Armed Resistance and the Language of Terrorism

Members of Bangsamoro armed groups like the Bangsamoro Islamic Armed Forces (BIAF), the armed wing of the Moro Islamic Liberation Front (MILF), in my current understanding, identify with groups like Hamas, seeing armed revolution as a means to self-determination and international attention. A Hamas spokesperson, discussing the 2018-2019 Gaza Border Protests with Al Jazeera, expressed frustration with the global community’s response. These protests, advocating for the end of the Israeli blockade of Gaza and the right of Palestinian refugees to return to their ancestral lands, ended with the deaths of 223 Palestinians, including 46 children, and 9,204 injuries. Eleven Israelis were also injured. For some within Hamas, this was another justification for violence to garner international attention.

The Moro people, like the Palestinians, have faced depictions of their armed struggles as terrorist activities. This characterization does not need to be entirely wrong to be a misrepresentation. One can see actions by Hamas or MILF as terrorist and reprehensible, but it is crucial to understand that systematic attempts to discriminate, dispossess, and disenfranchise will inevitably lead to violent resistance. For both of these peoples, the anger held towards the states they see as oppressors has often been the result of acts by the state that could equally be deemed as terrorism. For the people in Gaza today who have seen the utter destruction of their cities and the deaths of tens of thousands around them, must also feel they’re victims of terrorism.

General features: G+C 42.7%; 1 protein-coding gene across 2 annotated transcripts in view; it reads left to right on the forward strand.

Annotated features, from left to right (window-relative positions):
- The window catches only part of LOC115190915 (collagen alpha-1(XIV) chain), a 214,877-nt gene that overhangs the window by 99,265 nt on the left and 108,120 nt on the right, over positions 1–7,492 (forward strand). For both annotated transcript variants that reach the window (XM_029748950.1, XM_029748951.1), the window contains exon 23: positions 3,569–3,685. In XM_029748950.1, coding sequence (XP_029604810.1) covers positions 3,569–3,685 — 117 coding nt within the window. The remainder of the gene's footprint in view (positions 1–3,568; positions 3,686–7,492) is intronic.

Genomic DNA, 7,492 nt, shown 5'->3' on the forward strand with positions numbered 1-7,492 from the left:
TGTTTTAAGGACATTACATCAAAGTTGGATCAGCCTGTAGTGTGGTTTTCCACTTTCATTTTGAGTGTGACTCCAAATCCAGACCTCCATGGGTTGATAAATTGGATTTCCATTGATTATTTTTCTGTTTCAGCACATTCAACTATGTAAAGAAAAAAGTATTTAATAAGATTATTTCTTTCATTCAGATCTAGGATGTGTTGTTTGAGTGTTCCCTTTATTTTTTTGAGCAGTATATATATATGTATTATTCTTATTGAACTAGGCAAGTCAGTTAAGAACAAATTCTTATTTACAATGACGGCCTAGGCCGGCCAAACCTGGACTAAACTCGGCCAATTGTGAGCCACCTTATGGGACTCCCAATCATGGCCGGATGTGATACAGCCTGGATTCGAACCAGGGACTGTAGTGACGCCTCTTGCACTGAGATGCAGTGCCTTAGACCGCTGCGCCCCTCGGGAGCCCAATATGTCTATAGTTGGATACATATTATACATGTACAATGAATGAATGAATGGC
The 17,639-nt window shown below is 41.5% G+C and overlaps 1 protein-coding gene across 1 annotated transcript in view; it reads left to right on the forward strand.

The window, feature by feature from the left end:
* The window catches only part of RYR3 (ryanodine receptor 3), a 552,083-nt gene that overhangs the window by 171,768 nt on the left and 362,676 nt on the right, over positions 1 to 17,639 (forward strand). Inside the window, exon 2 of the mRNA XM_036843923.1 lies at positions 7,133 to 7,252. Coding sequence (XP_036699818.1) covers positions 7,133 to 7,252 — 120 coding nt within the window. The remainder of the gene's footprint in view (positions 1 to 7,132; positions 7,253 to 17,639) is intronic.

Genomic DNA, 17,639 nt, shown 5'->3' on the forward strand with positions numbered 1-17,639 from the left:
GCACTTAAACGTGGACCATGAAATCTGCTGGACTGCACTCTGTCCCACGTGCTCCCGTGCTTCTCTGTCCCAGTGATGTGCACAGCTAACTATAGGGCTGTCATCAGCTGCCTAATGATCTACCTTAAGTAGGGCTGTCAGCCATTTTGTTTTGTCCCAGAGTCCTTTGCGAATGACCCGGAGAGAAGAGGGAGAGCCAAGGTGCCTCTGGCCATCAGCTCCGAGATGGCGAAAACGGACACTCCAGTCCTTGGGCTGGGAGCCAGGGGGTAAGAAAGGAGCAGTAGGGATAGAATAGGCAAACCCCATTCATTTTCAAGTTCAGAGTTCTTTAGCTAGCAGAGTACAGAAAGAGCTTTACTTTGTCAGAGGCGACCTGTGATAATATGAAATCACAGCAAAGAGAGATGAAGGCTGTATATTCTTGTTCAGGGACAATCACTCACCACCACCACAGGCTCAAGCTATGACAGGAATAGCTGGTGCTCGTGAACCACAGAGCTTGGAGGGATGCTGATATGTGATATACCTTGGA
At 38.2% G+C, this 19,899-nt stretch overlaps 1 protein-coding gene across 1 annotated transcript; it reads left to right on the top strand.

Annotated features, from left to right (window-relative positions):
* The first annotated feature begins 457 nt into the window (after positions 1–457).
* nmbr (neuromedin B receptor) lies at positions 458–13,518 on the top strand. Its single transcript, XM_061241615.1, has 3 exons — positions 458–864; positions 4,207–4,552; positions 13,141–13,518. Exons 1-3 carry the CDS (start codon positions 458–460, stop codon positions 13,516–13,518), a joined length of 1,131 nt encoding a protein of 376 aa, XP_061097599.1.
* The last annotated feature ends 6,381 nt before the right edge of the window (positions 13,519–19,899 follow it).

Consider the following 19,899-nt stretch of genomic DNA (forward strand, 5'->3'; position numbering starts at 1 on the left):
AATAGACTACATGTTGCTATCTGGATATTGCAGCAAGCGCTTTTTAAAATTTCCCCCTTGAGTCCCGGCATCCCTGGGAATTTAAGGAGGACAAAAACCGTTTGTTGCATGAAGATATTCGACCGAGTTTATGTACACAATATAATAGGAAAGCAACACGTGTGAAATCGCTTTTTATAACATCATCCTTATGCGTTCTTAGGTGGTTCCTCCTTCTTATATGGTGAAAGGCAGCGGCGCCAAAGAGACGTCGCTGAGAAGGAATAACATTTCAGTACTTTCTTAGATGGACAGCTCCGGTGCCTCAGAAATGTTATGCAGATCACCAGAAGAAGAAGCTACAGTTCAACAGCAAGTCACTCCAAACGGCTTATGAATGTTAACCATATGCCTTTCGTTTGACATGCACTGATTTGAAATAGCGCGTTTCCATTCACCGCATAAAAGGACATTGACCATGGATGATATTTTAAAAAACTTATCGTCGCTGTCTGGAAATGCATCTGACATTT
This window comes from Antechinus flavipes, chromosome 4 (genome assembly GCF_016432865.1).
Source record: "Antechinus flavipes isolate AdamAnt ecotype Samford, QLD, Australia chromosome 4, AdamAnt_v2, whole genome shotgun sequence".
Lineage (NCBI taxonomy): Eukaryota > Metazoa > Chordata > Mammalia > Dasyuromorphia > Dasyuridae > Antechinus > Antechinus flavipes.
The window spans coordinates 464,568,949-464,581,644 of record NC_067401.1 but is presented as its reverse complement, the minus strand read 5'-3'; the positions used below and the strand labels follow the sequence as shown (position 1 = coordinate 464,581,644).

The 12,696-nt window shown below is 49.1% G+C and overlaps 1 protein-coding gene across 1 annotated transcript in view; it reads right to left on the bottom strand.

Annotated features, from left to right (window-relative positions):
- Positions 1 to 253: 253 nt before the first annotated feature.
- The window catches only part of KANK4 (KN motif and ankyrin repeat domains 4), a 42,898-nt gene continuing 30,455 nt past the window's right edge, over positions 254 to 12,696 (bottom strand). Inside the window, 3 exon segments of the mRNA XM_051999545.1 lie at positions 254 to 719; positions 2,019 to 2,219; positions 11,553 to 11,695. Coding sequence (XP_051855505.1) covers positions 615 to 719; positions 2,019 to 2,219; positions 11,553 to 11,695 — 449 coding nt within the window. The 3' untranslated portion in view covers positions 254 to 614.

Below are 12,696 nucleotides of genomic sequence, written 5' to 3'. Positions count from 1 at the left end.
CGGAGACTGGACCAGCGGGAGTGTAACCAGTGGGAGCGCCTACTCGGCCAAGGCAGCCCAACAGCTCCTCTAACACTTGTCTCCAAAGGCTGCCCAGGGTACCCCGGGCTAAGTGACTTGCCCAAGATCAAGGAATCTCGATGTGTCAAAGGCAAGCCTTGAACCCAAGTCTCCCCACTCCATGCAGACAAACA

Discourse shapes power and influence. How conflicts are discussed forms specific narratives. This is clear in the coverage of the Israeli-Palestinian conflict. Labeling it a conflict between Israelis and Hamas, rather than Palestinians, can minimize the civilian impact. Calling it an Israeli genocide of Palestinians shifts perspectives. While wording does not change the reality for those suffering, it shapes perceptions for distant observers.

The adage “one man’s terrorist is another’s freedom fighter” fits this conversation. The tangible difference lies in who makes the judgment. This is not to say one group’s actions are more brutal, but to recognize that differentiation often depends on perspective. Violence begets violence, and both the Bangsamoro and Palestinians have histories of violent resistance against colonial powers.

Political philosophers argue that such violence is inherent in anti-colonial struggles. Paulo Freire, in page 56 of his book, Pedagogy of the Oppressed, posited that initial violence by oppressors establishes oppression, while the violence of the oppressed reclaims humanity and freedom. In page 51 of his book, The Wretched of the Earth, Frantz Fanon viewed violent resistance as essential for the colonized to reclaim humanity and overthrow colonial order. For Fanon, decolonization is inherently violent, involving a complete societal restructuring and eradication of the colonial mindset.